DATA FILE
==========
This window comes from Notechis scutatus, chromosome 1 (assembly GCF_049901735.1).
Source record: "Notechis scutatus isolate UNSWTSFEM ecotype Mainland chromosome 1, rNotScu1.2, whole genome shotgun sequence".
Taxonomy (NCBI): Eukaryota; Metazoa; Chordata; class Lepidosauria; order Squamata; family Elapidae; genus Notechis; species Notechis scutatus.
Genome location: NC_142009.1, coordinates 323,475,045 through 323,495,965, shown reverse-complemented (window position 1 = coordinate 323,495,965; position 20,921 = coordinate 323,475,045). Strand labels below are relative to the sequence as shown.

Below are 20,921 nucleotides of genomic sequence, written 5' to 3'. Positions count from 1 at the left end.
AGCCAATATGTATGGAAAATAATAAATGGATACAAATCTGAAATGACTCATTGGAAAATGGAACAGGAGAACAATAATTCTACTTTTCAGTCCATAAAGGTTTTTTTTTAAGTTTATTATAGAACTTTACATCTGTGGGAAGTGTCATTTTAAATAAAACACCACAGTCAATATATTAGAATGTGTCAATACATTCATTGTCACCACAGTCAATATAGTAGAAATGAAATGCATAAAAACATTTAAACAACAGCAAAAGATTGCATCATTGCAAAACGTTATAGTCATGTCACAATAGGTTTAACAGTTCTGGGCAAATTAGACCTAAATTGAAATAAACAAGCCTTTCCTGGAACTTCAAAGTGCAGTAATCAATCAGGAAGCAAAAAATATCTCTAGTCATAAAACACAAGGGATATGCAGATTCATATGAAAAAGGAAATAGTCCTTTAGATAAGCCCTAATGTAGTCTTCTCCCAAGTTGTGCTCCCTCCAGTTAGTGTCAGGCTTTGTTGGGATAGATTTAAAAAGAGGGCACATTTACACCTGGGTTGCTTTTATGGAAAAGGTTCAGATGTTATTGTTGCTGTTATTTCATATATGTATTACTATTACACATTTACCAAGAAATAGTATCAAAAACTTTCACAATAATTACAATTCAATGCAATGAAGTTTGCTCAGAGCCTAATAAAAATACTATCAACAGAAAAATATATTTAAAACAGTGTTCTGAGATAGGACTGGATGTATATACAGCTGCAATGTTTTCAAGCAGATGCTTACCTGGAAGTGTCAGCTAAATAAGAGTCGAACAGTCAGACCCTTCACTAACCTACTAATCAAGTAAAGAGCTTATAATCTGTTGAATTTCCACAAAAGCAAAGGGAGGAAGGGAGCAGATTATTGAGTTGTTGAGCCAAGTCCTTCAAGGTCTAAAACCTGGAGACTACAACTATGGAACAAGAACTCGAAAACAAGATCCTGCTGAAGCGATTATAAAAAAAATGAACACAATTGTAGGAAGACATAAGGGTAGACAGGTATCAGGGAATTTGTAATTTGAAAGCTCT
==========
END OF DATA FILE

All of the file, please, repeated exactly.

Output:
This window comes from Notechis scutatus, chromosome 1 (assembly GCF_049901735.1).
Source record: "Notechis scutatus isolate UNSWTSFEM ecotype Mainland chromosome 1, rNotScu1.2, whole genome shotgun sequence".
Taxonomy (NCBI): Eukaryota; Metazoa; Chordata; class Lepidosauria; order Squamata; family Elapidae; genus Notechis; species Notechis scutatus.
Genome location: NC_142009.1, coordinates 323,475,045 through 323,495,965, shown reverse-complemented (window position 1 = coordinate 323,495,965; position 20,921 = coordinate 323,475,045). Strand labels below are relative to the sequence as shown.

Below are 20,921 nucleotides of genomic sequence, written 5' to 3'. Positions count from 1 at the left end.
AGCCAATATGTATGGAAAATAATAAATGGATACAAATCTGAAATGACTCATTGGAAAATGGAACAGGAGAACAATAATTCTACTTTTCAGTCCATAAAGGTTTTTTTTTAAGTTTATTATAGAACTTTACATCTGTGGGAAGTGTCATTTTAAATAAAACACCACAGTCAATATATTAGAATGTGTCAATACATTCATTGTCACCACAGTCAATATAGTAGAAATGAAATGCATAAAAACATTTAAACAACAGCAAAAGATTGCATCATTGCAAAACGTTATAGTCATGTCACAATAGGTTTAACAGTTCTGGGCAAATTAGACCTAAATTGAAATAAACAAGCCTTTCCTGGAACTTCAAAGTGCAGTAATCAATCAGGAAGCAAAAAATATCTCTAGTCATAAAACACAAGGGATATGCAGATTCATATGAAAAAGGAAATAGTCCTTTAGATAAGCCCTAATGTAGTCTTCTCCCAAGTTGTGCTCCCTCCAGTTAGTGTCAGGCTTTGTTGGGATAGATTTAAAAAGAGGGCACATTTACACCTGGGTTGCTTTTATGGAAAAGGTTCAGATGTTATTGTTGCTGTTATTTCATATATGTATTACTATTACACATTTACCAAGAAATAGTATCAAAAACTTTCACAATAATTACAATTCAATGCAATGAAGTTTGCTCAGAGCCTAATAAAAATACTATCAACAGAAAAATATATTTAAAACAGTGTTCTGAGATAGGACTGGATGTATATACAGCTGCAATGTTTTCAAGCAGATGCTTACCTGGAAGTGTCAGCTAAATAAGAGTCGAACAGTCAGACCCTTCACTAACCTACTAATCAAGTAAAGAGCTTATAATCTGTTGAATTTCCACAAAAGCAAAGGGAGGAAGGGAGCAGATTATTGAGTTGTTGAGCCAAGTCCTTCAAGGTCTAAAACCTGGAGACTACAACTATGGAACAAGAACTCGAAAACAAGATCCTGCTGAAGCGATTATAAAAAAAATGAACACAATTGTAGGAAGACATAAGGGTAGACAGGTATCAGGGAATTTGTAATTTGAAAGCTCT